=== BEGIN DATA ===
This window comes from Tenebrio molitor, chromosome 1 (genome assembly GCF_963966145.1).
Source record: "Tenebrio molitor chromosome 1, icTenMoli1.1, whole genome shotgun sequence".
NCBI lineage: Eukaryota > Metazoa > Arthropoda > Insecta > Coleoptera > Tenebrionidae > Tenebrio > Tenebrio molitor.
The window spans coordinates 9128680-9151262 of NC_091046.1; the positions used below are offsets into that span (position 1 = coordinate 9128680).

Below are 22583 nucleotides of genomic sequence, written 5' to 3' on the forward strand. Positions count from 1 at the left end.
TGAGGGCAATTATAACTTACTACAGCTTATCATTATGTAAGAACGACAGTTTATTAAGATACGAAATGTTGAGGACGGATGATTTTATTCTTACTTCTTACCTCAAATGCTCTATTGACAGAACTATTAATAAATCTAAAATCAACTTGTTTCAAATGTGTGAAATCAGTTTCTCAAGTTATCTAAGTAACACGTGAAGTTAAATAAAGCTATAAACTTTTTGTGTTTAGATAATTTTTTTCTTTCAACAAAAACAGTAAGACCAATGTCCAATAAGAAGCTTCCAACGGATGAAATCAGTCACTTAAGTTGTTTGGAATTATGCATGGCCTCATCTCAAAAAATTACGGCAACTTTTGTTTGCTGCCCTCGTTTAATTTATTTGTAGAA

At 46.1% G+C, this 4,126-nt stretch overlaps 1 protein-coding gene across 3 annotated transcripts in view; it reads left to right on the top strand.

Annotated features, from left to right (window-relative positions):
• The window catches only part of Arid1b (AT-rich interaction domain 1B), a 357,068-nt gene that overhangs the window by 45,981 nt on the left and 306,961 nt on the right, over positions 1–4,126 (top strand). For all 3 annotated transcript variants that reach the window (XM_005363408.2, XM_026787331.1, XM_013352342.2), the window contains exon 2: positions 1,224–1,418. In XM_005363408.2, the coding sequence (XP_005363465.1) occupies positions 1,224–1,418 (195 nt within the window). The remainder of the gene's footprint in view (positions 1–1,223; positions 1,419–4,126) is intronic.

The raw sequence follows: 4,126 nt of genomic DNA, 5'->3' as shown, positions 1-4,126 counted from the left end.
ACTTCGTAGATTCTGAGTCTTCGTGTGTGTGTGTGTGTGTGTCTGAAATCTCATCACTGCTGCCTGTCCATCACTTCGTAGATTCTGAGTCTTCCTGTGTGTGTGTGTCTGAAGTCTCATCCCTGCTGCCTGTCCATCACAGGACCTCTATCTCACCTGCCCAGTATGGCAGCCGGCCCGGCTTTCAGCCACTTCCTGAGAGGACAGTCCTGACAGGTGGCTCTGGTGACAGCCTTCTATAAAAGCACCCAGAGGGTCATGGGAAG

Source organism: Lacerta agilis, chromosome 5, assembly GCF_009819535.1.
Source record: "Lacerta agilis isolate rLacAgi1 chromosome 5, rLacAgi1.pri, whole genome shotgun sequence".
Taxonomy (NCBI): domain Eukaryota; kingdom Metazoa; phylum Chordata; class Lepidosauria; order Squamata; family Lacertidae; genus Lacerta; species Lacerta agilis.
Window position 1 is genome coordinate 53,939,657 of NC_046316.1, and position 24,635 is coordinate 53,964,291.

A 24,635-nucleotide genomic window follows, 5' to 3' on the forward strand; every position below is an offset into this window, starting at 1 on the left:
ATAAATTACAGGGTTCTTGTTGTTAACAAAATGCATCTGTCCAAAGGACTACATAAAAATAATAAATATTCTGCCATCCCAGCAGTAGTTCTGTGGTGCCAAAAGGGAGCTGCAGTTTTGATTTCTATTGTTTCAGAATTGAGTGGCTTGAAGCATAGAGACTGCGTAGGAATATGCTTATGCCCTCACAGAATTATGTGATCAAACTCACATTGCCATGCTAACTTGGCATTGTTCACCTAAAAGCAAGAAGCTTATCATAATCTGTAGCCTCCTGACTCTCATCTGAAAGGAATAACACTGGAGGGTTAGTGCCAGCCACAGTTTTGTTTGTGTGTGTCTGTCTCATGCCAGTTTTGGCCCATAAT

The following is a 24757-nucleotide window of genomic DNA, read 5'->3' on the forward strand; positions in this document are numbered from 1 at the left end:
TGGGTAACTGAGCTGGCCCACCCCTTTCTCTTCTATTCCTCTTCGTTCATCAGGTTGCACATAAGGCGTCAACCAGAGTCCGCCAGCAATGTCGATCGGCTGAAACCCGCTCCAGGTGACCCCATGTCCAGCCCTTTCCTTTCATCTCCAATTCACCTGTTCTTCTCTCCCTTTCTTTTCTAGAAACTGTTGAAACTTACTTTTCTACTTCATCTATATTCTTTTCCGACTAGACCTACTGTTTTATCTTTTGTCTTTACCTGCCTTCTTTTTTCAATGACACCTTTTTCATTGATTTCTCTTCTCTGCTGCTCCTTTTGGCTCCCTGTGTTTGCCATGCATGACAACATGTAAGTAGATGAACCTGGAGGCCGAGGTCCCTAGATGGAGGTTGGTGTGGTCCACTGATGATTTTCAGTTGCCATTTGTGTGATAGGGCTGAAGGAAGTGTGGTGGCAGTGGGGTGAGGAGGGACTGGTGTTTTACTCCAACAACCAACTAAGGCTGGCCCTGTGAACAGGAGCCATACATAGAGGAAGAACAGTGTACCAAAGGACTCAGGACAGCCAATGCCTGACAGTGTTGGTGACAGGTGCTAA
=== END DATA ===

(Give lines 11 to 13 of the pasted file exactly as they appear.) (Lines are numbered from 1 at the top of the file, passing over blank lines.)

ACTTCGTAGATTCTGAGTCTTCGTGTGTGTGTGTGTGTGTGTCTGAAATCTCATCACTGCTGCCTGTCCATCACTTCGTAGATTCTGAGTCTTCCTGTGTGTGTGTGTCTGAAGTCTCATCCCTGCTGCCTGTCCATCACAGGACCTCTATCTCACCTGCCCAGTATGGCAGCCGGCCCGGCTTTCAGCCACTTCCTGAGAGGACAGTCCTGACAGGTGGCTCTGGTGACAGCCTTCTATAAAAGCACCCAGAGGGTCATGGGAAG

Source organism: Lacerta agilis, chromosome 5, assembly GCF_009819535.1.
Source record: "Lacerta agilis isolate rLacAgi1 chromosome 5, rLacAgi1.pri, whole genome shotgun sequence".